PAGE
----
• Almost one quarter (23%) of people in the West Midlands use social networking sites to communicate with friends and family they don’t see over Christmas (national average 19%)
• Women in the West Midlands and London are the highest users of social networking sites in the UK with almost one third (29%) preferring this method of communication
• Almost one in 10 (8%) Londoners plan to travel internationally this Christmas – the highest of all the regions (national average 3%)
• People in the South West would have to travel the most to see all the friends and family they wanted to over Christmas with over half (53%) having to travel hundreds of miles (national average of 36%)
• Men in Wales are the highest users of landlines to keep in touch with friends and family they don’t see at Christmas with 81% preferring this method (national average 69%)
• People in Wales are the most likely to get in touch over the internet with 15% of the Welsh using voice/video calls to communicate with friends and family they don’t see over Christmas - highest region using this method in the UK
- Ends -
Notes to editors
*people were able to select more than one method of communication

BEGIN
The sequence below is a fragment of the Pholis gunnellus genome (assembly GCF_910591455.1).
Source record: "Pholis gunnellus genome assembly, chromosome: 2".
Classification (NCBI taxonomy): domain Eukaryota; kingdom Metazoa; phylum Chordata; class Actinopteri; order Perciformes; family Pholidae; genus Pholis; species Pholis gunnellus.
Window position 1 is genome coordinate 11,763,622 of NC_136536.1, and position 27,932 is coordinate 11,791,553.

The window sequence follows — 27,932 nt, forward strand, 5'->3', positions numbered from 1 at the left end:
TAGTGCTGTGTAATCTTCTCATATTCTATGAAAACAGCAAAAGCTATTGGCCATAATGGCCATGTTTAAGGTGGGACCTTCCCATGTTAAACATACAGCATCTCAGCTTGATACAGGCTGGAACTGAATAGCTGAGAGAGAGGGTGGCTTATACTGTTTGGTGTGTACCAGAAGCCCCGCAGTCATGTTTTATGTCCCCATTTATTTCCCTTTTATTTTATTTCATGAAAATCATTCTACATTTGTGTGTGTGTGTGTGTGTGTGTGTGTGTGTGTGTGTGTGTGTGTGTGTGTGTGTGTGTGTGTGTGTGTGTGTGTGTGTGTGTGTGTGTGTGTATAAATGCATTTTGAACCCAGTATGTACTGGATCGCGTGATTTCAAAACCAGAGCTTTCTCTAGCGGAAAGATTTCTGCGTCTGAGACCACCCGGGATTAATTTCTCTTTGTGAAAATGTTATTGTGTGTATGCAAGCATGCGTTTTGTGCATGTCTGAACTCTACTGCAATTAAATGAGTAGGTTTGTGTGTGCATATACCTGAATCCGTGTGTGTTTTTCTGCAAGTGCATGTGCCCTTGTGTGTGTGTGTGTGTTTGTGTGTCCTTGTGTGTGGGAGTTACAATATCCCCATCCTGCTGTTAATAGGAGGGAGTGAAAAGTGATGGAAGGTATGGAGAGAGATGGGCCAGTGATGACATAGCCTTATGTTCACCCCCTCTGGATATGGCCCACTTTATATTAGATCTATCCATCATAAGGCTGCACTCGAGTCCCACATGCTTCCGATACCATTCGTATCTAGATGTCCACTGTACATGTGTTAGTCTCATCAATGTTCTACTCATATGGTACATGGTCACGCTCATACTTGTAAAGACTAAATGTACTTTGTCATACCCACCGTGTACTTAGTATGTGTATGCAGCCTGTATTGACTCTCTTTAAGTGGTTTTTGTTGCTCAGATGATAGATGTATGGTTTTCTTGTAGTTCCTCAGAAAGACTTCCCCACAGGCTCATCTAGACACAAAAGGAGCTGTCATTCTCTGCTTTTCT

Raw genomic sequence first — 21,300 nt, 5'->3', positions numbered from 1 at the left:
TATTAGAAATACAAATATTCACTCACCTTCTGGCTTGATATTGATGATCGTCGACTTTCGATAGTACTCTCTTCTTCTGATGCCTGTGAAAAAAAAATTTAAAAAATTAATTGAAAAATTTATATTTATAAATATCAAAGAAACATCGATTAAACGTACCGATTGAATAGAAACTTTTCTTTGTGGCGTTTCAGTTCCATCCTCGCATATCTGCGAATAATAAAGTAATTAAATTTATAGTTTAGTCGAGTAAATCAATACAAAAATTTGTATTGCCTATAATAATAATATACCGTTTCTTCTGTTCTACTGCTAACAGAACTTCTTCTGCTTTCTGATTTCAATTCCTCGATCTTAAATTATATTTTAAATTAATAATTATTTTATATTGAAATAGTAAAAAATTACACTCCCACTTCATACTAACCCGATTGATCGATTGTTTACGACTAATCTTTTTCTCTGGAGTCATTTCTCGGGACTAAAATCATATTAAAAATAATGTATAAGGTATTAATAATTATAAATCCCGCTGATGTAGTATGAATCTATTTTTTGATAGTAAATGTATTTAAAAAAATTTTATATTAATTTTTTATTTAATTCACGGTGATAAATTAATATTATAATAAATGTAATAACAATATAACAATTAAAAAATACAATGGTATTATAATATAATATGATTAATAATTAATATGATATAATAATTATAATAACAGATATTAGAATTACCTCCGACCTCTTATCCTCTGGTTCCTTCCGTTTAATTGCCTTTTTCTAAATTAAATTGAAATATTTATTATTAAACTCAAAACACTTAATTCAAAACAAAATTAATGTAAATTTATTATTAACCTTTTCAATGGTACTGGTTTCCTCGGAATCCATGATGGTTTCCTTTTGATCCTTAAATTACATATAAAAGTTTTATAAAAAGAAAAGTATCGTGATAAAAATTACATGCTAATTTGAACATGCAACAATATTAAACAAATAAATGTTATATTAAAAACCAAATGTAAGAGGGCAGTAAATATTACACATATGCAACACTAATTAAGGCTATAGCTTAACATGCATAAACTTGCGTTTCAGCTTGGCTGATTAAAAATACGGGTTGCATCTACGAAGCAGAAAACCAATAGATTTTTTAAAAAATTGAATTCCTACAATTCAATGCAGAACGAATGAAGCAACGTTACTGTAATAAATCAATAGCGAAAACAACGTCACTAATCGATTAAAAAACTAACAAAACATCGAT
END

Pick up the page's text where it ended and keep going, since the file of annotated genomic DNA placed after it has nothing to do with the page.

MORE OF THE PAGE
For further information, please contact:
The Skype team - Maggie Trott / Jordan Stone - on firstname.lastname@example.org or 020 8846 0700
Founded in 2003, Skype is revolutionizing the way people communicate around the world. Skype has more than 370 million registered users globally who use Skype software to communicate for free through voice and video calls as well as instant messages. Skype generates revenue through its premium offerings, such as calls made to and from landlines and mobiles, voicemail, call forwarding, and SMS. Skype is used in almost every country on Earth, and people have made more than 100 billion minutes worth of free Skype-to-Skype calls. Conversations over Skype can take place on computers, mobile devices and Skype Certified™ hardware. Skype certifies and sells hundreds of hardware products from more than 50 partners, and works with hundreds of third-party developers who have created plug-ins to extend Skype’s functionality.
Skype is an eBay company (NASDAQ: EBAY). Learn more and download Skype at www.skype.com.
Access to a broadband Internet connection is required. Skype is not a replacement for your traditional telephone service and can not be used for emergency calling.
Skype, associated trade marks and logos and the “S” symbol are trade marks of Skype Limited.